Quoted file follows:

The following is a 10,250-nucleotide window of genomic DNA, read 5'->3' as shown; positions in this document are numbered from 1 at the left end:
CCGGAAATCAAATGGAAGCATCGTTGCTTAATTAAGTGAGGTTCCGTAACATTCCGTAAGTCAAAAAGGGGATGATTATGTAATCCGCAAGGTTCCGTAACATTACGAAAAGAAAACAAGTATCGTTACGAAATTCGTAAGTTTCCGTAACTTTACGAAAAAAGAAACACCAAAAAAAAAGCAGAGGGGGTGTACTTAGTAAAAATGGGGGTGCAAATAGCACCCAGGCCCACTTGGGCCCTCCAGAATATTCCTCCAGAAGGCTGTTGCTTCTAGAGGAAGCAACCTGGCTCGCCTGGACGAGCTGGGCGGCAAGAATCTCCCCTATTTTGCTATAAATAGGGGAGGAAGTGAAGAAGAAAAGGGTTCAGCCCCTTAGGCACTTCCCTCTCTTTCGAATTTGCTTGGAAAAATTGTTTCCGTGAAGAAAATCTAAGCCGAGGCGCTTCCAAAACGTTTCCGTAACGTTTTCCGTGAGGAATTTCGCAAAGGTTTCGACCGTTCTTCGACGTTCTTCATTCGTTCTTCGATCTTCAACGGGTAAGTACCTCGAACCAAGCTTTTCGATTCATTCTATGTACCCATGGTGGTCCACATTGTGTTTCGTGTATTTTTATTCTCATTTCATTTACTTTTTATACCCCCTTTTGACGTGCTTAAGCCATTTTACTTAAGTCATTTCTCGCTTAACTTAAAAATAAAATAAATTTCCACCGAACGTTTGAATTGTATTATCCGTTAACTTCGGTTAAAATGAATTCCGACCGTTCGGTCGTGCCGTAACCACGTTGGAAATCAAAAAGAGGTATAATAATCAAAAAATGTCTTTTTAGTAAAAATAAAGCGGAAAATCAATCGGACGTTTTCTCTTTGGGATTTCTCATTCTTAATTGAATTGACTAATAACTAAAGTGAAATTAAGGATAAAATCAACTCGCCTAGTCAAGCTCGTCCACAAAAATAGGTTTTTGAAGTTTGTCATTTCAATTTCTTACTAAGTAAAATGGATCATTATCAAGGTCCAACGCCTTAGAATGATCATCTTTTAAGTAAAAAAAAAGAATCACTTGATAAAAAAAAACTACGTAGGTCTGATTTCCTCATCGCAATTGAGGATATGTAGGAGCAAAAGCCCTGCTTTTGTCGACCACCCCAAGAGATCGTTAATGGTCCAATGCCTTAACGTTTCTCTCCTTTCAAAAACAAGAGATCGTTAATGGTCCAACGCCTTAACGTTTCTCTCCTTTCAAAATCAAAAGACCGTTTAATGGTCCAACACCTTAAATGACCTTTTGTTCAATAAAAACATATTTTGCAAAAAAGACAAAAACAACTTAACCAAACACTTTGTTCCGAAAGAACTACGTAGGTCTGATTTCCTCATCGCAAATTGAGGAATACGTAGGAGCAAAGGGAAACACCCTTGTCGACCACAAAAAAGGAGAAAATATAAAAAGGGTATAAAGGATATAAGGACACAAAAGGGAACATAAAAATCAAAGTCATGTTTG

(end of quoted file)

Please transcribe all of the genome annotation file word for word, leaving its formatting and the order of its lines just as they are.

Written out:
The following is a 10,250-nucleotide window of genomic DNA, read 5'->3' as shown; positions in this document are numbered from 1 at the left end:
CCGGAAATCAAATGGAAGCATCGTTGCTTAATTAAGTGAGGTTCCGTAACATTCCGTAAGTCAAAAAGGGGATGATTATGTAATCCGCAAGGTTCCGTAACATTACGAAAAGAAAACAAGTATCGTTACGAAATTCGTAAGTTTCCGTAACTTTACGAAAAAAGAAACACCAAAAAAAAAGCAGAGGGGGTGTACTTAGTAAAAATGGGGGTGCAAATAGCACCCAGGCCCACTTGGGCCCTCCAGAATATTCCTCCAGAAGGCTGTTGCTTCTAGAGGAAGCAACCTGGCTCGCCTGGACGAGCTGGGCGGCAAGAATCTCCCCTATTTTGCTATAAATAGGGGAGGAAGTGAAGAAGAAAAGGGTTCAGCCCCTTAGGCACTTCCCTCTCTTTCGAATTTGCTTGGAAAAATTGTTTCCGTGAAGAAAATCTAAGCCGAGGCGCTTCCAAAACGTTTCCGTAACGTTTTCCGTGAGGAATTTCGCAAAGGTTTCGACCGTTCTTCGACGTTCTTCATTCGTTCTTCGATCTTCAACGGGTAAGTACCTCGAACCAAGCTTTTCGATTCATTCTATGTACCCATGGTGGTCCACATTGTGTTTCGTGTATTTTTATTCTCATTTCATTTACTTTTTATACCCCCTTTTGACGTGCTTAAGCCATTTTACTTAAGTCATTTCTCGCTTAACTTAAAAATAAAATAAATTTCCACCGAACGTTTGAATTGTATTATCCGTTAACTTCGGTTAAAATGAATTCCGACCGTTCGGTCGTGCCGTAACCACGTTGGAAATCAAAAAGAGGTATAATAATCAAAAAATGTCTTTTTAGTAAAAATAAAGCGGAAAATCAATCGGACGTTTTCTCTTTGGGATTTCTCATTCTTAATTGAATTGACTAATAACTAAAGTGAAATTAAGGATAAAATCAACTCGCCTAGTCAAGCTCGTCCACAAAAATAGGTTTTTGAAGTTTGTCATTTCAATTTCTTACTAAGTAAAATGGATCATTATCAAGGTCCAACGCCTTAGAATGATCATCTTTTAAGTAAAAAAAAAGAATCACTTGATAAAAAAAAACTACGTAGGTCTGATTTCCTCATCGCAATTGAGGATATGTAGGAGCAAAAGCCCTGCTTTTGTCGACCACCCCAAGAGATCGTTAATGGTCCAATGCCTTAACGTTTCTCTCCTTTCAAAAACAAGAGATCGTTAATGGTCCAACGCCTTAACGTTTCTCTCCTTTCAAAATCAAAAGACCGTTTAATGGTCCAACACCTTAAATGACCTTTTGTTCAATAAAAACATATTTTGCAAAAAAGACAAAAACAACTTAACCAAACACTTTGTTCCGAAAGAACTACGTAGGTCTGATTTCCTCATCGCAAATTGAGGAATACGTAGGAGCAAAGGGAAACACCCTTGTCGACCACAAAAAAGGAGAAAATATAAAAAGGGTATAAAGGATATAAGGACACAAAAGGGAACATAAAAATCAAAGTCATGTTTG